By Brent I. Clark, Patrick D. Joyce, Adam R. Young, A. Scott Hecker, Daniel R. Birnbaum, and Melissa A. Ortega
Seyfarth Synopsis: This week we are attending the ABA Workplace and Occupational Safety and Health Law Committee Midwinter Meeting in San Diego, California. The meeting includes representatives from the U.S. Department of Labor, including the Occupational Safety and Health Review Commission, the Mine Safety and Health Review Commission, Administrative Law Judges, and the Solicitor’s Office, as well as management, labor, and safety attorneys and professionals.
The final day of the ABA Workplace and Occupational Safety and Health Law Committee Midwinter Meeting began with a panel of judges and Commissioners from the Occupational Safety and Health Review Commission: the Honorable Cynthia Attwood, the Honorable Amanda Wood Laihow, and the Honorable Covette Rooney. Chief Administrative Law Judge Rooney discussed the Review Commission’s ongoing Administrative Law Judge settlement rates, which continue to hover near 95% for federal OSHA cases. For settlement conferences, the data indicated a shift towards in person meetings. Trials appeared to maintain a 50/50 split between in-person and virtual. Of the hundreds of COVID citations OSHA has issued, Chief Judge Rooney only identified one that has proceeded to hearing. Chief Judge Rooney expressed a preference for in-person hearings as a Judge, but gratitude for the potential for remote hearings where necessary and also explained the changes to the procedural rules and preference for rule compliance.
At the Review Commission level, in Fiscal Year 2022, the Review Commission directed 14 of 24 petitions for discretionary review, and decided 12 cases. The oldest case on the docket has been limited to 21 months, meaning that there are far fewer pending cases that in past years. The Review Commission received its full budget request from Congress, and is seeking to bring in additional employees, including the appointment of a third Commissioner. The Review Commission offered an explanation of when it will permit oral argument, which they were open to in a future with three sitting Commissioners
The second panel was a mock mandatory settlement mediation conference, mediated by the Honorable William Coleman, Administrative Law Judge with the Review Commission. The panel first discussed mandatory settlement proceedings under 29 CFR 2200.120, and Judge Coleman shared his preferences. Administrative Law Judges can exercise their discretion and conduct the proceedings as they prefer, but within the guidelines in the rules. For example, Judge Coleman prefers to hold the proceedings remotely and will regularly do so if the parties agree. Judge Coleman also prefers to have the company representative with final settlement authority in the room during the proceeding.
The panel then went through a mock mediation for a hypothetical where an employer was cited for a willful violation of the machine guarding standard and a serious violation of the powered industrial truck standard with a penalty totaling over $200,000. This qualified the case for mandatory settlement mediation. Judge Coleman prefers to first hold ex parte conversations with the parties before the settlement proceedings officially begin. Judge Coleman then holds a mandatory settlement opening conference and requests written statements from the parties. Judge Coleman then holds a private caucus session with the parties.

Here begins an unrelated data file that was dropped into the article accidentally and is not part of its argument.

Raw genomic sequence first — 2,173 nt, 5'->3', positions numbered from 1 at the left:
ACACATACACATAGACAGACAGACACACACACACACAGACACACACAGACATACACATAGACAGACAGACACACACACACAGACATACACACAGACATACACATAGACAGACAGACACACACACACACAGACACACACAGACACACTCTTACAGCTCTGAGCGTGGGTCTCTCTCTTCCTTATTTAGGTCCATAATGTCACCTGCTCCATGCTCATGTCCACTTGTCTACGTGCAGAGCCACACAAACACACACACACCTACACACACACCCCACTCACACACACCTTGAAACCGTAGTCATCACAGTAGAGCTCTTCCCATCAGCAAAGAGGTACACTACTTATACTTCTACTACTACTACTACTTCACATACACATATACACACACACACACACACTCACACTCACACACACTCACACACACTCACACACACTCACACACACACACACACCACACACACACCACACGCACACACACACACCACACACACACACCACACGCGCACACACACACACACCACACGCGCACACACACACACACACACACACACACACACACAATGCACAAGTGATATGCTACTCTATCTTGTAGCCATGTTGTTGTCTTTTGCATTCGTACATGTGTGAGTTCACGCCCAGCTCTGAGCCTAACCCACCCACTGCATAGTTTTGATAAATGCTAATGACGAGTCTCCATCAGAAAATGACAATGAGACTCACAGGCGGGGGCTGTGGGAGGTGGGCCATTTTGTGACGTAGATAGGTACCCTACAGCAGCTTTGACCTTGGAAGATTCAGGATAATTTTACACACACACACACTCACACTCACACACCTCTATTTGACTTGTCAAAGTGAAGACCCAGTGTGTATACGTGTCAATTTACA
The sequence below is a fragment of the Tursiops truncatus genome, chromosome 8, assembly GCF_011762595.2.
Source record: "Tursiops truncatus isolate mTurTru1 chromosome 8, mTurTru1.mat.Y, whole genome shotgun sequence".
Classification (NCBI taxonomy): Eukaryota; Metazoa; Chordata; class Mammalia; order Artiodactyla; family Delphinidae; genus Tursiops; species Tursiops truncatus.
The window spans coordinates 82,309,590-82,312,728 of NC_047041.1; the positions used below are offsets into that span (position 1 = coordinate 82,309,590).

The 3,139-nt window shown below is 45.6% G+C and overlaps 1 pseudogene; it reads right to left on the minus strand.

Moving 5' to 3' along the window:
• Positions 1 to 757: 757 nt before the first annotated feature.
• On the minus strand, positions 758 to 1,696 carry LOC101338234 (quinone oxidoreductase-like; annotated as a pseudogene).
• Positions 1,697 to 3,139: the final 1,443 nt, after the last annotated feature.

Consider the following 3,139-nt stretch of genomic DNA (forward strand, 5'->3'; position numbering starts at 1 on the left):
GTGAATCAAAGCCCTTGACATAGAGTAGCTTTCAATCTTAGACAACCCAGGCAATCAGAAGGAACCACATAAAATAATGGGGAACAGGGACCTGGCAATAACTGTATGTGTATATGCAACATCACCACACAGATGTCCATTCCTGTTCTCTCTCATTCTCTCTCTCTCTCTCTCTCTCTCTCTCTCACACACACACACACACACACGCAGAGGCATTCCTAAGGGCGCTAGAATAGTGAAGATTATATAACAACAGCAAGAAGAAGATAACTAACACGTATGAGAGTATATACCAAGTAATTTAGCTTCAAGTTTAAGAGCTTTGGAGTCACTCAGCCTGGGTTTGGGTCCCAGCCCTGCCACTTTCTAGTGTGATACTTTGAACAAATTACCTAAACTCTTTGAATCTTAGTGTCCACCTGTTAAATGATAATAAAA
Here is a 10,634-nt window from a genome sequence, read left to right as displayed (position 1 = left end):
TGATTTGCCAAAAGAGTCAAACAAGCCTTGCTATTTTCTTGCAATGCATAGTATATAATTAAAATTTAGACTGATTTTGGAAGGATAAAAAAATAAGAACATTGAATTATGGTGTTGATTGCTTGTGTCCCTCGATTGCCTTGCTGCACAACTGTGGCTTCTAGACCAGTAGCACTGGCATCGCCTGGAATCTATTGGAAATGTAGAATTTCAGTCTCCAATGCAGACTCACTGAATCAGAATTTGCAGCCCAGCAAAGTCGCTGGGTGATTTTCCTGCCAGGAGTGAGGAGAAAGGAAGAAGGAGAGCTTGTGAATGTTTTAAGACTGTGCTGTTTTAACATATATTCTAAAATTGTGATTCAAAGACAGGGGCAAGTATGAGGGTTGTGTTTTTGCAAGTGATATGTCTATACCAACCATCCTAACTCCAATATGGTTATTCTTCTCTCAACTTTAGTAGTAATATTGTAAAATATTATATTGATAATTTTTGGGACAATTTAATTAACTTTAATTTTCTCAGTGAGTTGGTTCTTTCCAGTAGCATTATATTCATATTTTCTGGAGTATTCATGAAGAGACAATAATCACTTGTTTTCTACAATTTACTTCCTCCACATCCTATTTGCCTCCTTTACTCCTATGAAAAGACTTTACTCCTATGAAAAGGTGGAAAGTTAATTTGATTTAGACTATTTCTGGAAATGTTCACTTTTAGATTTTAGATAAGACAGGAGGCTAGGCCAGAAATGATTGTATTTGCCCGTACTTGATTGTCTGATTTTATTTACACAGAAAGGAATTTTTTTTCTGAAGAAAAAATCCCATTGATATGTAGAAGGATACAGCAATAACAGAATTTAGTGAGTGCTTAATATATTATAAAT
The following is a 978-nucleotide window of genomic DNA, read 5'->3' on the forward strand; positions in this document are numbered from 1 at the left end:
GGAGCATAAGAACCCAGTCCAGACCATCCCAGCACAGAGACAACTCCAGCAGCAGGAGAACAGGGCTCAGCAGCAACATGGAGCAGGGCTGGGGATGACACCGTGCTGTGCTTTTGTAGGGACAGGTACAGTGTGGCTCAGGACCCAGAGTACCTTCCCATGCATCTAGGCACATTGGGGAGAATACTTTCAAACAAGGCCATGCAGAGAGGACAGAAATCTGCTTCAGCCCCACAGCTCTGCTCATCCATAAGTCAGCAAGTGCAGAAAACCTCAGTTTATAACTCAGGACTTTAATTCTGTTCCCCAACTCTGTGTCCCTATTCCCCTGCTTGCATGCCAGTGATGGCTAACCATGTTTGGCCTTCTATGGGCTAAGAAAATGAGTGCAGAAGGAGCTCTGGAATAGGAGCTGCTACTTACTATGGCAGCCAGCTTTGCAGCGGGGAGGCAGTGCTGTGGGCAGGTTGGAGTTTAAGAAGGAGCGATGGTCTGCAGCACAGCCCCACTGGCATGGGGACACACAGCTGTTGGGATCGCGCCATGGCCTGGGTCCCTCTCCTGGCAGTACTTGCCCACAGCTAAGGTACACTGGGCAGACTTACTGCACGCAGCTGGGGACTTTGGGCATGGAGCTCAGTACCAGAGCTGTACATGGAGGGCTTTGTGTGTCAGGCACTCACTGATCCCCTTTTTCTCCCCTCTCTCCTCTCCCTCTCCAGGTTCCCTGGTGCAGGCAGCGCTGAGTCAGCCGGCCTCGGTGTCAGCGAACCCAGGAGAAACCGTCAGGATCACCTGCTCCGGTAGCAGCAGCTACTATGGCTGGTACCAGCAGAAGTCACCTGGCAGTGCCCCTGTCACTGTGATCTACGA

The third panel was a discussion on automation, artificial intelligence (“AI”), and privacy. For OSHA, Rachel Graeber, Counsel, Office of the Solicitor presented. The panel discussed ways in which automation may create jobs, assist workers with their tasks, or change performance of the same. The panel also discussed different ways to think about AI from a workplace safety perspective. For example, smart powered industrial trucks may be able to prevent collisions. The panel discussed interplay with the NLRA and automation and how it affects employee labor rights. Employer representatives raised concerns with expectations as to industry consensus standards and whether OSHA had a duty to notify the regulated community regarding the applicability of those consensus standards. Finally, there were issues raised with regard to protections on employee biometric information and protection from medical inquiries under the Americans with Disabilities Act, and how advanced smart technologies may infringe on those rights.
The final panel addressed ethical issues and ethics opinions from state courts, as well as issues relating to attorney discipline, civil liability, and malpractice liability. Model professional conduct rules include prohibitions on harassment and discrimination, which is being rolled out in most states. The panel addressed implicit bias, explicit bias, and ethical considerations in conducting OSHA practice and safety management. Speakers provided suggestions and tools to address implicit bias in management and the legal profession. These implicit biases could be important to understand and improve both internal safety investigations and OSHA inspections. For example, the panel suggested a potential inaccurate conclusion based on bias, on issues like whether Spanish-speaking employee had understood training, or whether a recovering addict was impaired at the time of the accident. The panel stressed neutral evaluations and a consciousness of potential biases in making the determinations.
We look forward to returning to next year’s Midwinter Meeting in early 2024.